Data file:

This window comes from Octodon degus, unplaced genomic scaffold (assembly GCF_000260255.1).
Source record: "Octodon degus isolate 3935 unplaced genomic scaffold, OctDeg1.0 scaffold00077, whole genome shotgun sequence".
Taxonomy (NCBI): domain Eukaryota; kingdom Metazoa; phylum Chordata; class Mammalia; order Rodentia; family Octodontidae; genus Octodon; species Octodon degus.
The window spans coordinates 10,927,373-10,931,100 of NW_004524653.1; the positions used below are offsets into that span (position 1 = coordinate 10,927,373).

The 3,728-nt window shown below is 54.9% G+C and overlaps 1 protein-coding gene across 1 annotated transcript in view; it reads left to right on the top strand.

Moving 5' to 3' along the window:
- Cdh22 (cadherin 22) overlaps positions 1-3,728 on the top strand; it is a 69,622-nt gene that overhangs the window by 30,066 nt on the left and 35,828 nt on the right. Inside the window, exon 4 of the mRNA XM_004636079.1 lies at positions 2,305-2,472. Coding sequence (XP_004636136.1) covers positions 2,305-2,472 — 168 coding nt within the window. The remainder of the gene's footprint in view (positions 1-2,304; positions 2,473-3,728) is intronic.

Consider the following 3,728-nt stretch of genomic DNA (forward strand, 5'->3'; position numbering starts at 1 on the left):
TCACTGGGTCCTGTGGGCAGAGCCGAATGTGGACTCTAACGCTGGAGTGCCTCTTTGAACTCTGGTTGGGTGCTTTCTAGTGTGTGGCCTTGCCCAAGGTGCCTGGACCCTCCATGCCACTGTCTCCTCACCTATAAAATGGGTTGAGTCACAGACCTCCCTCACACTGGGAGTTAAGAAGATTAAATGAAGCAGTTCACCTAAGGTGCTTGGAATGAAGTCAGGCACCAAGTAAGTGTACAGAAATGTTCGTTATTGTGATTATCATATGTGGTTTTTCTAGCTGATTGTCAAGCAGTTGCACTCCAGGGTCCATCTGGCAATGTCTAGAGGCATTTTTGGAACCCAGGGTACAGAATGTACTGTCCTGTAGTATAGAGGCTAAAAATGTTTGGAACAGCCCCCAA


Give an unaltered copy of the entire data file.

This window comes from Octodon degus, unplaced genomic scaffold (assembly GCF_000260255.1).
Source record: "Octodon degus isolate 3935 unplaced genomic scaffold, OctDeg1.0 scaffold00077, whole genome shotgun sequence".
Taxonomy (NCBI): domain Eukaryota; kingdom Metazoa; phylum Chordata; class Mammalia; order Rodentia; family Octodontidae; genus Octodon; species Octodon degus.
The window spans coordinates 10,927,373-10,931,100 of NW_004524653.1; the positions used below are offsets into that span (position 1 = coordinate 10,927,373).

The 3,728-nt window shown below is 54.9% G+C and overlaps 1 protein-coding gene across 1 annotated transcript in view; it reads left to right on the top strand.

Moving 5' to 3' along the window:
- Cdh22 (cadherin 22) overlaps positions 1-3,728 on the top strand; it is a 69,622-nt gene that overhangs the window by 30,066 nt on the left and 35,828 nt on the right. Inside the window, exon 4 of the mRNA XM_004636079.1 lies at positions 2,305-2,472. Coding sequence (XP_004636136.1) covers positions 2,305-2,472 — 168 coding nt within the window. The remainder of the gene's footprint in view (positions 1-2,304; positions 2,473-3,728) is intronic.

Consider the following 3,728-nt stretch of genomic DNA (forward strand, 5'->3'; position numbering starts at 1 on the left):
TCACTGGGTCCTGTGGGCAGAGCCGAATGTGGACTCTAACGCTGGAGTGCCTCTTTGAACTCTGGTTGGGTGCTTTCTAGTGTGTGGCCTTGCCCAAGGTGCCTGGACCCTCCATGCCACTGTCTCCTCACCTATAAAATGGGTTGAGTCACAGACCTCCCTCACACTGGGAGTTAAGAAGATTAAATGAAGCAGTTCACCTAAGGTGCTTGGAATGAAGTCAGGCACCAAGTAAGTGTACAGAAATGTTCGTTATTGTGATTATCATATGTGGTTTTTCTAGCTGATTGTCAAGCAGTTGCACTCCAGGGTCCATCTGGCAATGTCTAGAGGCATTTTTGGAACCCAGGGTACAGAATGTACTGTCCTGTAGTATAGAGGCTAAAAATGTTTGGAACAGCCCCCAA